The concepts herein described may also be practiced in distributed computing environments where tasks are performed by remote processing devices that are linked through a communications network. In a distributed computing environment, program modules may be located in both locale and remote computer storage media including memory storage devices.

With reference to FIG. 4, an exemplary system includes a general purpose computing device in the form of a computer 410. Components of computer 410 may include, but are not limited to, a processing unit 420, a system memory 430, and a system bus 421 that couples various system components including the system memory to the processing unit 420. The system bus 421 may be any of several types of bus structures including a memory bus or memory controller, a peripheral bus, and a locale bus using any of a variety of bus architectures. By way of example, and not limitation, such architectures include Industry Standard Architecture (ISA) bus, Micro Channel Architecture (MCA) bus, Enhanced ISA (EISA) bus, Video Electronics Standards Association (VESA) locale bus, and Peripheral Component Interconnect (PCI) bus also known as Mezzanine bus.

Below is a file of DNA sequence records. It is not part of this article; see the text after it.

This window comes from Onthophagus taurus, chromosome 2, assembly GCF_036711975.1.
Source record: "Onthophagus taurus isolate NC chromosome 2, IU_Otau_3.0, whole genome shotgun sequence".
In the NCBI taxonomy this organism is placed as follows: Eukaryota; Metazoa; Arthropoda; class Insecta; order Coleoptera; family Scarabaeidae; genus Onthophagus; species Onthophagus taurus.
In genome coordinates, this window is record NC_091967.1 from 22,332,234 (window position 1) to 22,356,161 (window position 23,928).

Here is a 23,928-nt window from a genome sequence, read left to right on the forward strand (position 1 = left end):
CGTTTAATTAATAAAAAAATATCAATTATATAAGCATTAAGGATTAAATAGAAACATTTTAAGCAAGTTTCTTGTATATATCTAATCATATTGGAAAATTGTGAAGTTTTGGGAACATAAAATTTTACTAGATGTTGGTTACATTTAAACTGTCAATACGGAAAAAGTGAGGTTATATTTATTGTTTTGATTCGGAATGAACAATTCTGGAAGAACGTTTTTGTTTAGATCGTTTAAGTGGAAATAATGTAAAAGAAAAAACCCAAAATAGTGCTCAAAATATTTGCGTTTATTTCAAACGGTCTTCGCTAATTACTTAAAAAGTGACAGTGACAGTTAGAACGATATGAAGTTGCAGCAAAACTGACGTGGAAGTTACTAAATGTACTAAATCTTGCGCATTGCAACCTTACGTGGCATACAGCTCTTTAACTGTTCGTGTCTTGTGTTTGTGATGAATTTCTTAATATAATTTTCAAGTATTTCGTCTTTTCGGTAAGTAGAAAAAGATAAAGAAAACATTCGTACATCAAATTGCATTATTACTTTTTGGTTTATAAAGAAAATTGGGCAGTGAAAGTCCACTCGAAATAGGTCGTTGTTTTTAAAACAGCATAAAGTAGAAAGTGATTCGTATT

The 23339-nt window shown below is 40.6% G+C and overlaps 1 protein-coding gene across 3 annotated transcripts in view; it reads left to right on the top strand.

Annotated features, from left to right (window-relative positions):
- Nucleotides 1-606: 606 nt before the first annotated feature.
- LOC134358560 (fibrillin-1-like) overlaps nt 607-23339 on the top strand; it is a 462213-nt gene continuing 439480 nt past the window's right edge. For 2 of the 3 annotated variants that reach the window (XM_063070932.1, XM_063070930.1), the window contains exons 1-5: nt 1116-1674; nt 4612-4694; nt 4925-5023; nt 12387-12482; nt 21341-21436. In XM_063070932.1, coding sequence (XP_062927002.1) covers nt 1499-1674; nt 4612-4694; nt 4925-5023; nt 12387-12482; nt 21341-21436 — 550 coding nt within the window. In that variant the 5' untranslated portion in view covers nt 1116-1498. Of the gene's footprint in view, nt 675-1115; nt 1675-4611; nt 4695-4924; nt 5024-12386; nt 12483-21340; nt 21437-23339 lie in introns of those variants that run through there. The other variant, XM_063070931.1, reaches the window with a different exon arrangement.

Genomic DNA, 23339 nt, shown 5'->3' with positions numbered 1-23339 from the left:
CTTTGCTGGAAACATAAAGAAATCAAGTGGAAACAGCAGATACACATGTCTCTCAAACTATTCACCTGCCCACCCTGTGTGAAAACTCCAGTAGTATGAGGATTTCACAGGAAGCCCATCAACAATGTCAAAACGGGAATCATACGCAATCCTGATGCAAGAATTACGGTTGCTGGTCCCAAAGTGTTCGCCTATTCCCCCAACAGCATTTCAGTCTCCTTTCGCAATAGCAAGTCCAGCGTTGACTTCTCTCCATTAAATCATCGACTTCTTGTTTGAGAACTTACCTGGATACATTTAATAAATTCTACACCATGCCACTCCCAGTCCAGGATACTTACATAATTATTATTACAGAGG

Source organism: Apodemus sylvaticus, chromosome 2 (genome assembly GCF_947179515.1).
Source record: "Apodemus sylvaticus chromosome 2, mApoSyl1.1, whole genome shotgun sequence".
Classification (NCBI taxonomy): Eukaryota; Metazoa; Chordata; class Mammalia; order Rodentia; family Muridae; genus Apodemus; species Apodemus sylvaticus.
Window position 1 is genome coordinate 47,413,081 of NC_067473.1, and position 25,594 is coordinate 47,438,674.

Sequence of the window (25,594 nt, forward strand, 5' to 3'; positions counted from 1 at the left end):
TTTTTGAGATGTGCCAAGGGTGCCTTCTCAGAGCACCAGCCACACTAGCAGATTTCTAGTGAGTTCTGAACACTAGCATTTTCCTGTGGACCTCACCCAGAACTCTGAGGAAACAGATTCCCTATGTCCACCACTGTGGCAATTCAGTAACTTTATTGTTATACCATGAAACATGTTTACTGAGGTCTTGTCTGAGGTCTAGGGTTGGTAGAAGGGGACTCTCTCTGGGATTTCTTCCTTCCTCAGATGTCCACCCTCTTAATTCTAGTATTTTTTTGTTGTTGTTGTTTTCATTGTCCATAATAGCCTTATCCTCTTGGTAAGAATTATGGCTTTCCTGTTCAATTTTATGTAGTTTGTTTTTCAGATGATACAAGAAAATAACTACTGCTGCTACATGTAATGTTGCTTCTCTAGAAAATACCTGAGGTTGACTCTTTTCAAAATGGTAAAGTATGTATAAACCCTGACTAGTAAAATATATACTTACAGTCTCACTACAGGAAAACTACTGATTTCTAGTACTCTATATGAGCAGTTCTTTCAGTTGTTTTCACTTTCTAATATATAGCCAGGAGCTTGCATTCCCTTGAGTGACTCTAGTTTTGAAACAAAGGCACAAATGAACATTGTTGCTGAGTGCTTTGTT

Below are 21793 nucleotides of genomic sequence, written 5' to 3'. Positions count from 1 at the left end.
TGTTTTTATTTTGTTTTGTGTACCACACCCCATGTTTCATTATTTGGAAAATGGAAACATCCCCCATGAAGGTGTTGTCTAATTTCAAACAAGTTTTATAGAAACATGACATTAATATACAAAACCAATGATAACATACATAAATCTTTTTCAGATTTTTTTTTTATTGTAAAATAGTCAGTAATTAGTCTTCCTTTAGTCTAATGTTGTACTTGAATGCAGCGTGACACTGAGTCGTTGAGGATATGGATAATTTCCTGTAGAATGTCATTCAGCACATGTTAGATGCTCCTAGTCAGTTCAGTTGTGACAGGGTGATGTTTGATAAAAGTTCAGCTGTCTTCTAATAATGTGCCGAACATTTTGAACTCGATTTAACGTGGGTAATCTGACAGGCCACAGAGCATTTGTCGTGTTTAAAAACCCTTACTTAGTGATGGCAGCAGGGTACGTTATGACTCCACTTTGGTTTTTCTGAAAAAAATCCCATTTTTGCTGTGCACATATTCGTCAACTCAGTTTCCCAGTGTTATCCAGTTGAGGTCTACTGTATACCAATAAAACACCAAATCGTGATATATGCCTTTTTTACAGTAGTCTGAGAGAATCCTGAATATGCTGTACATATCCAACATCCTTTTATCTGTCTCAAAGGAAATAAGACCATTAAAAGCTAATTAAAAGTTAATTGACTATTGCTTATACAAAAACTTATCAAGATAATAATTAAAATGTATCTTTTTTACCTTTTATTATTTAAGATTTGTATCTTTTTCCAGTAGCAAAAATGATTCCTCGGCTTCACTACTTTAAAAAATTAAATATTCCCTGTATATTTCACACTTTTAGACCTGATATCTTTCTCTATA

Computer 410 typically includes a variety of computer readable media. Computer readable media can be any available media that can be accessed by computer 410 and includes both volatile and nonvolatile media, removable and non-removable media. By way of example, and not limitation, computer readable media may comprise computer storage media. Computer storage media includes volatile and nonvolatile, removable and non-removable media implemented in any method or technology for storage of information such as computer readable instructions, data structures, program modules or other data. Computer storage media includes, but is not limited to, RAM, ROM, EEPROM, flash memory or other memory technology, CD-ROM, digital versatile disks (DVD) or other optical disk storage, magnetic cassettes, magnetic tape, magnetic disk storage or other magnetic storage devices, or any other medium which can be used to store the desired information and which can be accessed by computer 400.